Mindfulness is an awareness that arises through paying attention in a particular way: on purpose, in the present moment, and nonjudgmentally (Kabat-Zinn, 1994). It refers to being intensely aware of what you’re sensing and feeling in the moment and accepting it without judgment.
Mindfulness is a self-awareness technique that helps us create space for ourselves in the everyday life—space to think, space to breathe, space to see where we are and what we’re doing, and not become overly reactive or overwhelmed by what’s going on around us. It is a key element in stress reduction and overall happiness because it consists of both awareness and acceptance.
Mindfulness is a natural quality that we all have. It’s available to us at every moment if we take the time to appreciate it.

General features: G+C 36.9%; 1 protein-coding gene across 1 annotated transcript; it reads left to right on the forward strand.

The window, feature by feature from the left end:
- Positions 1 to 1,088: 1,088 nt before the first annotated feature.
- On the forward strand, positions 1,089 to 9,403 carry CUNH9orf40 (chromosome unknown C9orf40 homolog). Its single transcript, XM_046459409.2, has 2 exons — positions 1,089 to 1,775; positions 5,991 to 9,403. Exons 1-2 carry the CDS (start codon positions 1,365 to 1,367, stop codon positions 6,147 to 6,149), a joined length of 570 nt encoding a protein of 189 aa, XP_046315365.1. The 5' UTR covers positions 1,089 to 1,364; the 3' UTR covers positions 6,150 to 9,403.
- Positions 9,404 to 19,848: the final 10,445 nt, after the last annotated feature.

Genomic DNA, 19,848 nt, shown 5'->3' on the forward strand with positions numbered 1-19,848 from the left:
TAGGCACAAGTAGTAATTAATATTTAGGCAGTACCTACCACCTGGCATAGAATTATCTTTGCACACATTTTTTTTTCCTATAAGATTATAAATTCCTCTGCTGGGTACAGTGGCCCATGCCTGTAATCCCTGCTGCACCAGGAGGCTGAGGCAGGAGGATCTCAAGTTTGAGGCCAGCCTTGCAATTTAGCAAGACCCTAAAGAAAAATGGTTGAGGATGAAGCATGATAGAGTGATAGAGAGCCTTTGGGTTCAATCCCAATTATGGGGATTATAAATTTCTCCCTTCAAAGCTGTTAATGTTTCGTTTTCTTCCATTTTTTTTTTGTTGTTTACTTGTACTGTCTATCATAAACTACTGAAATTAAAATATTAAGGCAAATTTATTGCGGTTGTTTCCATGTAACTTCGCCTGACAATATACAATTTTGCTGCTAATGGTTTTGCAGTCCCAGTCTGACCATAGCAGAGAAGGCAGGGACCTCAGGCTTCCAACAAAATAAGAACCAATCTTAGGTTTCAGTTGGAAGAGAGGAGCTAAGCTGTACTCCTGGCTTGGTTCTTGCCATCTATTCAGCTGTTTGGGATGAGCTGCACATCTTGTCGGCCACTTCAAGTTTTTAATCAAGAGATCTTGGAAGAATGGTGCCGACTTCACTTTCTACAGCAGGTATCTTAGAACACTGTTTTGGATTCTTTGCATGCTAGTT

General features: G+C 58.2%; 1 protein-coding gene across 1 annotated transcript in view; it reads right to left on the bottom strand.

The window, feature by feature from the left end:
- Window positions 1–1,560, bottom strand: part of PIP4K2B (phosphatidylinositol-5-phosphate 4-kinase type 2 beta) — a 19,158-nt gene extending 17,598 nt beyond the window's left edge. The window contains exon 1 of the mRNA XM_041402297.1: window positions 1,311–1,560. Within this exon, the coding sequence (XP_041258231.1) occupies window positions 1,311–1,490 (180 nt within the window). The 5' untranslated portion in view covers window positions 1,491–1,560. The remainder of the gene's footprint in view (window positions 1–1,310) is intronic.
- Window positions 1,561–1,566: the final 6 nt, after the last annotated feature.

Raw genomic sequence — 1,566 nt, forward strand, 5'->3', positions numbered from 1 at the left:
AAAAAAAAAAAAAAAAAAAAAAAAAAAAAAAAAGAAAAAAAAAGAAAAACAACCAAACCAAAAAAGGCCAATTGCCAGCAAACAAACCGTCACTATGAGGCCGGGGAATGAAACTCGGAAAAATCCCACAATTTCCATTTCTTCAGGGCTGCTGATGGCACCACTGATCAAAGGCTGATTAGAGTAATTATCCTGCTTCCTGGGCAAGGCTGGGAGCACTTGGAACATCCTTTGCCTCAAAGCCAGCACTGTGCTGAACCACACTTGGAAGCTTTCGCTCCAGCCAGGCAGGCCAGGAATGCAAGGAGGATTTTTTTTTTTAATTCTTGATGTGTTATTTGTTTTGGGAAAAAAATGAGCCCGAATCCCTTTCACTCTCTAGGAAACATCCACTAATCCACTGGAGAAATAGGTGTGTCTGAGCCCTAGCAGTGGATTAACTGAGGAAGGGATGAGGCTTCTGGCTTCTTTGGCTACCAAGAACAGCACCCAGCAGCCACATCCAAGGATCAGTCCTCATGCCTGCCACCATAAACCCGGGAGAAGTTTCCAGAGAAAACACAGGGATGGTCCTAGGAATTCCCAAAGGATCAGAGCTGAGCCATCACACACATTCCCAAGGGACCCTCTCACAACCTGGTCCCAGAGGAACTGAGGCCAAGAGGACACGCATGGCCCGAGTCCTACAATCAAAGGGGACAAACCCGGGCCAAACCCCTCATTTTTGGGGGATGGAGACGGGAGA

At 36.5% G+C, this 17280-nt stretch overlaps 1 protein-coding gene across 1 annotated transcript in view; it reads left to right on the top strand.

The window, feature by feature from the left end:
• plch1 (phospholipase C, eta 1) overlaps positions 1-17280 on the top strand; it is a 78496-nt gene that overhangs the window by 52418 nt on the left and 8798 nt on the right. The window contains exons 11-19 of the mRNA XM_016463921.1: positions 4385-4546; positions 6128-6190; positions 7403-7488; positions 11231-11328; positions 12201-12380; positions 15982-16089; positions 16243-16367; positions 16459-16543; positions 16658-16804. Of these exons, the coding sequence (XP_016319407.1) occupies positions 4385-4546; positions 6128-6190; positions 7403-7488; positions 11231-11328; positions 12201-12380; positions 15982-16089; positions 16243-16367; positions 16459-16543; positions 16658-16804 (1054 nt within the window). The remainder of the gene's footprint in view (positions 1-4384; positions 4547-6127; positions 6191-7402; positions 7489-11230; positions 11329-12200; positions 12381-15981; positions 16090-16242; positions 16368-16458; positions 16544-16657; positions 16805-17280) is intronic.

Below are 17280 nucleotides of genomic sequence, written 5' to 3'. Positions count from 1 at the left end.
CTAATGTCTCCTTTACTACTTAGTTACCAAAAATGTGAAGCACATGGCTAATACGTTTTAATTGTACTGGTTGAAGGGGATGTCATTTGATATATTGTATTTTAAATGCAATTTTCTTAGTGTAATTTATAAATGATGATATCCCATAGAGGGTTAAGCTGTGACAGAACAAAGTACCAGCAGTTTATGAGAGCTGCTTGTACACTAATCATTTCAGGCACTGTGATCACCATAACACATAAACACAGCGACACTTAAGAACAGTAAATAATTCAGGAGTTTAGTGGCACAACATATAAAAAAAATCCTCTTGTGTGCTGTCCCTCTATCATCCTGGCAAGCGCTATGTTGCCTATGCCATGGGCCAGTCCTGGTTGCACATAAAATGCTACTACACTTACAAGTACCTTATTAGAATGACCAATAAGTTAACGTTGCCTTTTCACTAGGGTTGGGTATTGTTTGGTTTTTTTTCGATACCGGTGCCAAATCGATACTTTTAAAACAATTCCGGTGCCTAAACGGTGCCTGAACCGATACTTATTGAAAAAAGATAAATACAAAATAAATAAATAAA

Techniques for Mindfulness
There is more than one way to practice mindfulness, but the goal is to achieve a state of alert, focused relaxation that allows the mind to refocus on the present moment. Examples are breathing methods, guided meditations, etc.
The University of Minnesota propounds a little mindful technique called STOP:
- Slow down
- Take a breath
- Observe your body, thoughts, and feelings
- Process your possibilities, then proceed
Note that, all mindfulness techniques are a form of meditation.
Mindfulness and meditation have proven to be helpful for:
- Reducing stress,
- Enhancing performance,
- Gaining insight and awareness
- Increasing our well-being and attention to others’ well-being.
- Improving physical and mental health
- Improving attention
- Decreasing job burnout
- Improving sleep
- Improving diabetes control
Meditation can take place anywhere so do not hesitate to take care of yourself by all means.